I have been sitting on this screen shot from @LulzWarefare since it happened in March, but my motivation for this is a little bit older. I was reading on Nile valley hydropolitics when I noticed the Hala’ib Triangle and the associated area of Bir Tawil. Both Egypt and Sudan claim Hala’ib and due to the wording of the treaties that govern this dispute neither country claims Bir Tawil – it is terra nullius, land unclaimed by any nation state. There are two other notable unclaimed bits in Africa – a strip of land between Niger and Burkina-Faso was finally divided in an agreement in 2013, and Western Sahara was the scene of the Kafka-esque “wall war” from 1975 until 1991.
Even rarer than unclaimed land in the age of GPS satellites are sovereign entities without geographic territory. The Knights of St. John were expelled from Jerusalem in Malta by Napolean in 1798, where the order had resided since 1530. They have never established another state, but the 13,000 members, 80,000 volunteers, and 20,000 medical personel celebrated their 900th anniversary this year.
And most important of all, the Knights of St. John can issue passports.
So there is some precedent for a non-territorial entity existing at a diplomatic level, issuing passports, and otherwise behaving as a ‘virtual state’. The Principality of Sealand, established as a home for a pirate radio station in 1967, has de facto sovereignty, but the population is apparently just Prince Michael, the son of founder Paddy Roy Bates. One has to imagine this location would be willing to provide a PO box for a virtual organization without asking too many questions.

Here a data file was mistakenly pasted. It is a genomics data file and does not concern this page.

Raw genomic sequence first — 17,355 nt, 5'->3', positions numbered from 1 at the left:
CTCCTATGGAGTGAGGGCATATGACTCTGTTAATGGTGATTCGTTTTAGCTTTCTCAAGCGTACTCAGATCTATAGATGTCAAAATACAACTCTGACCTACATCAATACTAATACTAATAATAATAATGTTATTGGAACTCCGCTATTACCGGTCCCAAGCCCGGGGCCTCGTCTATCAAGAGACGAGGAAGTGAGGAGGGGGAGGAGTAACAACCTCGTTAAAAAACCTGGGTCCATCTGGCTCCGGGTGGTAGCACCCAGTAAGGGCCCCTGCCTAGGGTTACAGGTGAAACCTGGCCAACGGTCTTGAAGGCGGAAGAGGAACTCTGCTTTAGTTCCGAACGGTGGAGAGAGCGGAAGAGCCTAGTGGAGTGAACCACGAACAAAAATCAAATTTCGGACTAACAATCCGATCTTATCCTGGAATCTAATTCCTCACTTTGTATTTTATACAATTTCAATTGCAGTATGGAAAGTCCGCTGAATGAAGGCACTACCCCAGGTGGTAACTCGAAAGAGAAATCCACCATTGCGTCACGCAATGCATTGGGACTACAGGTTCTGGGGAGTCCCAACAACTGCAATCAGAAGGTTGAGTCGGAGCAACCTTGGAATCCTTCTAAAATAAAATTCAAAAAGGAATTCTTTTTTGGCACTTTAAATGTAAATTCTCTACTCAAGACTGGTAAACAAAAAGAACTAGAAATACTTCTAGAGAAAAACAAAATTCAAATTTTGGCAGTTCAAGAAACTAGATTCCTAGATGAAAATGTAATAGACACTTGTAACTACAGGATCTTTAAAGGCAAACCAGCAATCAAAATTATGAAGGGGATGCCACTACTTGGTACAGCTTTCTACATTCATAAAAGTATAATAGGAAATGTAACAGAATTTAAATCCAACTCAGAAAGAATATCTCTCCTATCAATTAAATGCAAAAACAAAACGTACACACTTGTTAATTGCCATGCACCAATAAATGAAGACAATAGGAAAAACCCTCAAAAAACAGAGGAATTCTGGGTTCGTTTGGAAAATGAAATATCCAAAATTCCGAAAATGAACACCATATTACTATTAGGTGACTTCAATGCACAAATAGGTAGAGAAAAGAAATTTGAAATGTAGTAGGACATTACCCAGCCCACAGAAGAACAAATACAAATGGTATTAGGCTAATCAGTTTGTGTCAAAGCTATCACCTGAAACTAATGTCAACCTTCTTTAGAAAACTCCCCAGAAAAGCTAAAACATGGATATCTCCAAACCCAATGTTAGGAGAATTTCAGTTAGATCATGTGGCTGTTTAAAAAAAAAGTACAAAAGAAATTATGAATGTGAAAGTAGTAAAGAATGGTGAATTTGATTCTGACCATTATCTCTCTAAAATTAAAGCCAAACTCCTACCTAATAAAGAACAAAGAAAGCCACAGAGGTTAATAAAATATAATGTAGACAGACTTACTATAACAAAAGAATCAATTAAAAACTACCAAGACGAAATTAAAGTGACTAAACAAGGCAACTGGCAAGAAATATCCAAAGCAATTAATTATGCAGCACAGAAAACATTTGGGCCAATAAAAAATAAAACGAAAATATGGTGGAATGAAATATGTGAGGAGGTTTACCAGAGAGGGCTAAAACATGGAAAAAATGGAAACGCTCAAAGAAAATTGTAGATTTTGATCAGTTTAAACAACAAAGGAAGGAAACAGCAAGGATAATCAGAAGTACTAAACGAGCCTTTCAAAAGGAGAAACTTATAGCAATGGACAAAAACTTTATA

Anonymous has given de facto recognition to Gaza in the form of extensive support during #OpIsrael in late 2012. If Julian Assange’s Australian Senate campaign succeeds, Anonymous will have another friend in the halls of power, as Assange would be joining Icelandic PM Birgitta Jónsdóttir in her support of privacy and human rights.
While there have been various declarations that are more weighty than @LulzWarfare‘s tongue in cheek pronouncement, I believe I am the first to note the similarity between what Anonymous does and the role played by the Knights of St. John.
What happens next?
Anonymous has already demonstrated transnational peacekeeping capabilities, raining fire on Israel for their mistreatment of Palestinians, and bringing similar heat to the government of Myanmar for its persecution of the Rohingya. They clearly have an ability to act on par with that of the Knights of St. John.
There is a small logistics problem in that members of Anonymous lose all standing once their names are known. This has all sorts of implications for identification (public/private keys?), biometrics at border crossings, and so forth. I leave the deep thinking on how to handle this to those more focused cryptographic research.